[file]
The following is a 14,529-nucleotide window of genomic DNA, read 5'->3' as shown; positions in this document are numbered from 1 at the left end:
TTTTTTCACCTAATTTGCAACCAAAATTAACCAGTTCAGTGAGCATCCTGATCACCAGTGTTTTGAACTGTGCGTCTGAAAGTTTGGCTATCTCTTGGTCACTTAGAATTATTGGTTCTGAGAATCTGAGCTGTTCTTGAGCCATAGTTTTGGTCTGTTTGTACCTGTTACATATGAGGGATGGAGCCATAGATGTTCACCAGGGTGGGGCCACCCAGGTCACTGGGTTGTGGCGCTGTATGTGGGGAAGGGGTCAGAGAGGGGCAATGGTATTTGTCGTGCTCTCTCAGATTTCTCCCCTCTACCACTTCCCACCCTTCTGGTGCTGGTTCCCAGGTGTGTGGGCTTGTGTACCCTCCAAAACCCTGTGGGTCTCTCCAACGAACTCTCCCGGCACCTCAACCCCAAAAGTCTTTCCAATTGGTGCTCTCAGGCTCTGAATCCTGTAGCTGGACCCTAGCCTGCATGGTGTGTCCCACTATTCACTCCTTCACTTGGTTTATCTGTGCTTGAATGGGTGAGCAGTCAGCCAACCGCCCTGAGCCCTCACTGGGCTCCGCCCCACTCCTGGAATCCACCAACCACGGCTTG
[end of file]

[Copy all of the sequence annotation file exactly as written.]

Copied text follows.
The following is a 14,529-nucleotide window of genomic DNA, read 5'->3' as shown; positions in this document are numbered from 1 at the left end:
TTTTTTCACCTAATTTGCAACCAAAATTAACCAGTTCAGTGAGCATCCTGATCACCAGTGTTTTGAACTGTGCGTCTGAAAGTTTGGCTATCTCTTGGTCACTTAGAATTATTGGTTCTGAGAATCTGAGCTGTTCTTGAGCCATAGTTTTGGTCTGTTTGTACCTGTTACATATGAGGGATGGAGCCATAGATGTTCACCAGGGTGGGGCCACCCAGGTCACTGGGTTGTGGCGCTGTATGTGGGGAAGGGGTCAGAGAGGGGCAATGGTATTTGTCGTGCTCTCTCAGATTTCTCCCCTCTACCACTTCCCACCCTTCTGGTGCTGGTTCCCAGGTGTGTGGGCTTGTGTACCCTCCAAAACCCTGTGGGTCTCTCCAACGAACTCTCCCGGCACCTCAACCCCAAAAGTCTTTCCAATTGGTGCTCTCAGGCTCTGAATCCTGTAGCTGGACCCTAGCCTGCATGGTGTGTCCCACTATTCACTCCTTCACTTGGTTTATCTGTGCTTGAATGGGTGAGCAGTCAGCCAACCGCCCTGAGCCCTCACTGGGCTCCGCCCCACTCCTGGAATCCACCAACCACGGCTTG